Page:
IDEAS home Printed from https://ideas.repec.org/
MyIDEAS: Login to save this article or follow this journal

The Effects of Investing Social Security Funds in the Stock Market When Fixed Costs Prevent Some Households from Holding Stocks

  • Andrew B. Abel

With fixed costs of participating in the stock market, consumers with high income will participate in the stock market, but consumers with lower income will not participate. If a fully funded defined-contribution Social Security system tries to exploit the equity premium by selling a dollar of bonds per capita and buying a dollar of equity per capita, consumers who save but do not participate in the stock market will increase their consumption, thereby reducing saving and capital accumulation. Calibration of a general-equilibrium model indicates that this policy could reduce the aggregate capital stock substantially, by about 50 cents per capita.

If you experience problems downloading a file, check if you have the proper application to view it first. In case of further problems read the IDEAS help page. Note that these files are not on the IDEAS site. Please be patient as the files may be large.

File URL: http://www.aeaweb.org/articles.php?doi=10.1257/aer.91.1.128
Download Restriction: Access to full text is restricted to AEA members and institutional subscribers.

As the access to this document is restricted, you may want to look for a different version under "Related research" (further below) or search for a different version of it.

Article provided by American Economic Association in its journal American Economic Review.

Volume (Year): 91 (2001)
Issue (Month): 1 (March)
Pages: 128-148

as
in new window

Handle: RePEc:aea:aecrev:v:91:y:2001:i:1:p:128-148
Note: DOI: 10.1257/aer.91.1.128
Contact details of provider: Web page: https://www.aeaweb.org/aer/
Email:


More information through EDIRC

Order Information: Web: https://www.aeaweb.org/subscribe.html

References listed on IDEAS
Please report citation or reference errors to , or , if you are the registered author of the cited work, log in to your RePEc Author Service profile, click on "citations" and make appropriate adjustments.:

as in new window
  1. Stephen G. Cecchetti & Pok-sang Lam & Nelson C. Clark, 1991. "The Equity Premium and the Risk Free Rate: Matching the Moments," NBER Working Papers 3752, National Bureau of Economic Research, Inc.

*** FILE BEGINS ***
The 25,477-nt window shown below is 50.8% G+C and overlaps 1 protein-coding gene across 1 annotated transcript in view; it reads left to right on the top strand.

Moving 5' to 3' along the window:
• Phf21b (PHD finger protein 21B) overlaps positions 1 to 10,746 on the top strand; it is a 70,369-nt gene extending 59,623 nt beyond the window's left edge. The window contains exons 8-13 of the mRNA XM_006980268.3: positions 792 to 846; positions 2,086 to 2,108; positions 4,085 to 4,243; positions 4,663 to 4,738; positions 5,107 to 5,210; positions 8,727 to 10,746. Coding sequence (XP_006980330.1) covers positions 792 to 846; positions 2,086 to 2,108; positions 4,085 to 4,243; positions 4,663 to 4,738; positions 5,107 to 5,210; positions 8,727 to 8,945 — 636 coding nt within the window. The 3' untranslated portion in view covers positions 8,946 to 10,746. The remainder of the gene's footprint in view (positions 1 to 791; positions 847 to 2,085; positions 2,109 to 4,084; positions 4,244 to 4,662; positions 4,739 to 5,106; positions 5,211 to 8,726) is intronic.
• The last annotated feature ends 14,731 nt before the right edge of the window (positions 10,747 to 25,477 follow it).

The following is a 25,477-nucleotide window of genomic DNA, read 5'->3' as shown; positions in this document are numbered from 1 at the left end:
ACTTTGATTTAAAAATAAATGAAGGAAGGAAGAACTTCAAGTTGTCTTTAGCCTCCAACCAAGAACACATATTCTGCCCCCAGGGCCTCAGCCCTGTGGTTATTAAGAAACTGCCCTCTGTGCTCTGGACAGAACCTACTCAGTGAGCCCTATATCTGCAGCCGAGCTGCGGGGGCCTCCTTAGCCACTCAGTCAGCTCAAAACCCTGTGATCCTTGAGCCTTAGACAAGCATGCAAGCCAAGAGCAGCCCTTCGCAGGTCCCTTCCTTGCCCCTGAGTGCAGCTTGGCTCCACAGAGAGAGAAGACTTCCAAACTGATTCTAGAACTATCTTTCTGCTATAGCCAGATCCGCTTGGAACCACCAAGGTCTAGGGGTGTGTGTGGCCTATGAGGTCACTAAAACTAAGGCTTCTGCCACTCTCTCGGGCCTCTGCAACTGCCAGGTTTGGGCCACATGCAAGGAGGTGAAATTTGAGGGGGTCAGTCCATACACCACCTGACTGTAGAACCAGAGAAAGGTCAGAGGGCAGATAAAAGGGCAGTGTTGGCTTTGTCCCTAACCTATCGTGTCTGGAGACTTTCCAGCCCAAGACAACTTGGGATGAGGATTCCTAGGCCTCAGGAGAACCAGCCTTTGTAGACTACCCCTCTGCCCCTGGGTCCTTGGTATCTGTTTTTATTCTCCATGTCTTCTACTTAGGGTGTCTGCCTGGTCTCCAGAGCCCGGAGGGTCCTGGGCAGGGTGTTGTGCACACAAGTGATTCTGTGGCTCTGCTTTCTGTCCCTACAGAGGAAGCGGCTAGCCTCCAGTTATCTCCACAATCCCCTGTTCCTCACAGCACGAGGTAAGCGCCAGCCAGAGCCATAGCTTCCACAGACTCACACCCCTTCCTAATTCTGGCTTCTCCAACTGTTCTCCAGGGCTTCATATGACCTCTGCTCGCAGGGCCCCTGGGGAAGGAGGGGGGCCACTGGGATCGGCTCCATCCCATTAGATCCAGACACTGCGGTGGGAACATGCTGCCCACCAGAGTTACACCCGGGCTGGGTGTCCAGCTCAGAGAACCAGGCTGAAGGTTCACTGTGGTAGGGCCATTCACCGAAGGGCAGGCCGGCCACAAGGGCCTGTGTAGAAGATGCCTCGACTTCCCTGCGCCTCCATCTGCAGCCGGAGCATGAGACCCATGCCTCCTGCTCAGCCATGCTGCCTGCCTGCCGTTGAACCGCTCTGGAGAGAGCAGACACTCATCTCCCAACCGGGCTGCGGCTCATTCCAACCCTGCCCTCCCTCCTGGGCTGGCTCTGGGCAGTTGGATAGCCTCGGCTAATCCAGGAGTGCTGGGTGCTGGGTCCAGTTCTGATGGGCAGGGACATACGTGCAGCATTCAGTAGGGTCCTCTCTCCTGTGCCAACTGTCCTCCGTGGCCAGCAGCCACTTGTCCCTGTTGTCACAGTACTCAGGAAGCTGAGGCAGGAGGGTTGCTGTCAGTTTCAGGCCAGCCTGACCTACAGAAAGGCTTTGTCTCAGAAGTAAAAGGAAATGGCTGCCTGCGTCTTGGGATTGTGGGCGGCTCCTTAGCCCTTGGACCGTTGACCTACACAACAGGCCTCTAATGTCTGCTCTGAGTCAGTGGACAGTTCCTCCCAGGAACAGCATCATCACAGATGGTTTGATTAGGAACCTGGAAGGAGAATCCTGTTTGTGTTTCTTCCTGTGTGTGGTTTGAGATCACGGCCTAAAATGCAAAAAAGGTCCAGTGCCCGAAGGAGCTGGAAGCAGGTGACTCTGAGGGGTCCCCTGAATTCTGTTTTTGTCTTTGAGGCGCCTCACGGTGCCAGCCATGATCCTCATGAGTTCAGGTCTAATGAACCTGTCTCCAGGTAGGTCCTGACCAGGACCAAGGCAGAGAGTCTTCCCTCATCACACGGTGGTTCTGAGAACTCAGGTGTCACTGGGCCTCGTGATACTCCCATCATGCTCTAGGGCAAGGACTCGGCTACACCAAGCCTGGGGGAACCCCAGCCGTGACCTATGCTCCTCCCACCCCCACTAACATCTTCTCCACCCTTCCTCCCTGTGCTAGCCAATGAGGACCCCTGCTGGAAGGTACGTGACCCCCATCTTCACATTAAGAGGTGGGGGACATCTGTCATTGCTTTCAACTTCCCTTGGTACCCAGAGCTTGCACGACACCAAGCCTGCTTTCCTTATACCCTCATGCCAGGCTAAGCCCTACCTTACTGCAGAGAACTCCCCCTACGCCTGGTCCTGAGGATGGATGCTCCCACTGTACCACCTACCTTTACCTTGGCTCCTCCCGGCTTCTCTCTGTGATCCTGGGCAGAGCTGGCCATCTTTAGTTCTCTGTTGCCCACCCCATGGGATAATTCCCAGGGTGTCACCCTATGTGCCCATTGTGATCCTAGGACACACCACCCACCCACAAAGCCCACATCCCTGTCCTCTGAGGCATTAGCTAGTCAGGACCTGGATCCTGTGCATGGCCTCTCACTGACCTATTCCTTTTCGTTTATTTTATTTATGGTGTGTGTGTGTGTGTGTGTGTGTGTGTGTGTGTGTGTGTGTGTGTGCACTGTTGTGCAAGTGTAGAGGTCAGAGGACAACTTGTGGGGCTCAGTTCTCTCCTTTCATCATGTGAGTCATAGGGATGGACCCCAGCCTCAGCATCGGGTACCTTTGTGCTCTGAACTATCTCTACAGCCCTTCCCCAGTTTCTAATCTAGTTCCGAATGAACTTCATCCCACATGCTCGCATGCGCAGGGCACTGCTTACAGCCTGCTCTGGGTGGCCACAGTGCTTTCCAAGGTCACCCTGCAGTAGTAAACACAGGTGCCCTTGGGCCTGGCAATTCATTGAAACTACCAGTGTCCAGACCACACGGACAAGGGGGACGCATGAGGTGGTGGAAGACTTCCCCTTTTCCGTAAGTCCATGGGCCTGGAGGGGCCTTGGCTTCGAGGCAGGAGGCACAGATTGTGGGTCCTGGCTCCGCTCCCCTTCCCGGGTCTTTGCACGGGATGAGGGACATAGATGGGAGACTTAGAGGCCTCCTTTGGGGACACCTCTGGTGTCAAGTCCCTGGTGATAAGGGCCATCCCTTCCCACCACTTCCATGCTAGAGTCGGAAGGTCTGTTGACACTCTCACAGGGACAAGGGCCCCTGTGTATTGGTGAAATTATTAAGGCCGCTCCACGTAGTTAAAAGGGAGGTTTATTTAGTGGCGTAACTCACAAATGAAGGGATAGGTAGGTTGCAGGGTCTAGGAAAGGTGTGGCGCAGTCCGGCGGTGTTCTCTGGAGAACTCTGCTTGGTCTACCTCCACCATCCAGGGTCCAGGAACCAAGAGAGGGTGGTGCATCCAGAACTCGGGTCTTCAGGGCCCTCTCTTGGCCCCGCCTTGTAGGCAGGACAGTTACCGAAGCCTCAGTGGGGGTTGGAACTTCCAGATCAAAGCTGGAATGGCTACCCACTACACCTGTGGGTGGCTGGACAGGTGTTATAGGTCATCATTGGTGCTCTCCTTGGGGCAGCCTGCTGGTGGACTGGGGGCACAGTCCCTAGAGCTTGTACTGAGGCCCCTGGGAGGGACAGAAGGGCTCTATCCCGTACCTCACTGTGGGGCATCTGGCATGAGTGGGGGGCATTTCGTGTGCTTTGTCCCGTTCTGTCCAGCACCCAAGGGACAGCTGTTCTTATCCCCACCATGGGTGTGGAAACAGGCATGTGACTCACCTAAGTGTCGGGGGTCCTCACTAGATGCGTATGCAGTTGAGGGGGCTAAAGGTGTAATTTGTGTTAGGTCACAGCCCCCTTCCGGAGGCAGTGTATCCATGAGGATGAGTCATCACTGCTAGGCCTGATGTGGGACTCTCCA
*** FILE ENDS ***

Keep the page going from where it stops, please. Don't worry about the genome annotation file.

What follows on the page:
2. Mankiw, N. Gregory & Zeldes, Stephen P., 1991. "The consumption of stockholders and nonstockholders," Journal of Financial Economics, Elsevier, vol. 29(1), pages 97-112, March.
  3. Andrew B. Abel, . "The Social Security Trust Fund, the Riskless Interest Rate, and Capital Accumulation," Rodney L. White Center for Financial Research Working Papers 03-99, Wharton School Rodney L. White Center for Financial Research.
  4. Robert J. Barro & Paul Romer, 1993. "Economic Growth," NBER Books, National Bureau of Economic Research, Inc, number barr93-1, August.
    • Robert J. Barro & Paul M. Romer, 1991. "Economic Growth," NBER Books, National Bureau of Economic Research, Inc, number barr91-1, August.
  5. Peter Diamond & John Geanakoplos, 1999. "Social Security Investment in Equities I: Linear Case," Working papers 99-10, Massachusetts Institute of Technology (MIT), Department of Economics.
  6. Mehra, Rajnish & Prescott, Edward C., 1985. "The equity premium: A puzzle," Journal of Monetary Economics, Elsevier, vol. 15(2), pages 145-161, March.
Full references (including those not matched with items on IDEAS)

This item is not listed on Wikipedia, on a reading list or among the top items on IDEAS.

When requesting a correction, please mention this item's handle: RePEc:aea:aecrev:v:91:y:2001:i:1:p:128-148. See general information about how to correct material in RePEc.

For technical questions regarding this item, or to correct its authors, title, abstract, bibliographic or download information, contact: (Jane Voros)

or (Michael P. Albert)

If you have authored this item and are not yet registered with RePEc, we encourage you to do it here. This allows to link your profile to this item. It also allows you to accept potential citations to this item that we are uncertain about.

If references are entirely missing, you can add them using this form.

If the full references list an item that is present in RePEc, but the system did not link to it, you can help with this form.

If you know of missing items citing this one, you can help us creating those links by adding the relevant references in the same way as above, for each refering item. If you are a registered author of this item, you may also want to check the "citations" tab in your profile, as there may be some citations waiting for confirmation.

Please note that corrections may take a couple of weeks to filter through the various RePEc services.

This information is provided to you by IDEAS at the Research Division of the Federal Reserve Bank of St. Louis using RePEc data.